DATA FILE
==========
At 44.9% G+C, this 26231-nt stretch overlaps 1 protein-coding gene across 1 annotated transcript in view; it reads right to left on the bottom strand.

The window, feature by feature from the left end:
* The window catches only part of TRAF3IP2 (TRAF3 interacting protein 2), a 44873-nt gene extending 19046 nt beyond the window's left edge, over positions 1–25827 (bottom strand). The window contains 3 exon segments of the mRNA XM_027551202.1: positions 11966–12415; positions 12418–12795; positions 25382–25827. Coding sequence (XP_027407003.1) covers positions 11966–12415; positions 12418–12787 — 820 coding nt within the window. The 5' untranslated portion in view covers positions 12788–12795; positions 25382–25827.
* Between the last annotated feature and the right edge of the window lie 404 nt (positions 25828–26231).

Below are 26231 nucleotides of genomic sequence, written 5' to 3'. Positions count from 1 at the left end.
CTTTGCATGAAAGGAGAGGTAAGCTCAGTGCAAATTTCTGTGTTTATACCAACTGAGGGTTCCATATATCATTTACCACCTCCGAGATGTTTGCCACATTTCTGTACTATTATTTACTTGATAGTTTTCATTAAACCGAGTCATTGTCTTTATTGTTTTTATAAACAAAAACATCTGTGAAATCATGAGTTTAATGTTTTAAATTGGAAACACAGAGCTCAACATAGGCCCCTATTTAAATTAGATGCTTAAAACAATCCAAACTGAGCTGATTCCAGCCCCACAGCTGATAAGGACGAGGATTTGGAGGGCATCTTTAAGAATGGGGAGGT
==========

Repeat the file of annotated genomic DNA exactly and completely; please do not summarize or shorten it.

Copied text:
At 44.9% G+C, this 26231-nt stretch overlaps 1 protein-coding gene across 1 annotated transcript in view; it reads right to left on the bottom strand.

The window, feature by feature from the left end:
* The window catches only part of TRAF3IP2 (TRAF3 interacting protein 2), a 44873-nt gene extending 19046 nt beyond the window's left edge, over positions 1–25827 (bottom strand). The window contains 3 exon segments of the mRNA XM_027551202.1: positions 11966–12415; positions 12418–12795; positions 25382–25827. Coding sequence (XP_027407003.1) covers positions 11966–12415; positions 12418–12787 — 820 coding nt within the window. The 5' untranslated portion in view covers positions 12788–12795; positions 25382–25827.
* Between the last annotated feature and the right edge of the window lie 404 nt (positions 25828–26231).

Below are 26231 nucleotides of genomic sequence, written 5' to 3'. Positions count from 1 at the left end.
CTTTGCATGAAAGGAGAGGTAAGCTCAGTGCAAATTTCTGTGTTTATACCAACTGAGGGTTCCATATATCATTTACCACCTCCGAGATGTTTGCCACATTTCTGTACTATTATTTACTTGATAGTTTTCATTAAACCGAGTCATTGTCTTTATTGTTTTTATAAACAAAAACATCTGTGAAATCATGAGTTTAATGTTTTAAATTGGAAACACAGAGCTCAACATAGGCCCCTATTTAAATTAGATGCTTAAAACAATCCAAACTGAGCTGATTCCAGCCCCACAGCTGATAAGGACGAGGATTTGGAGGGCATCTTTAAGAATGGGGAGGT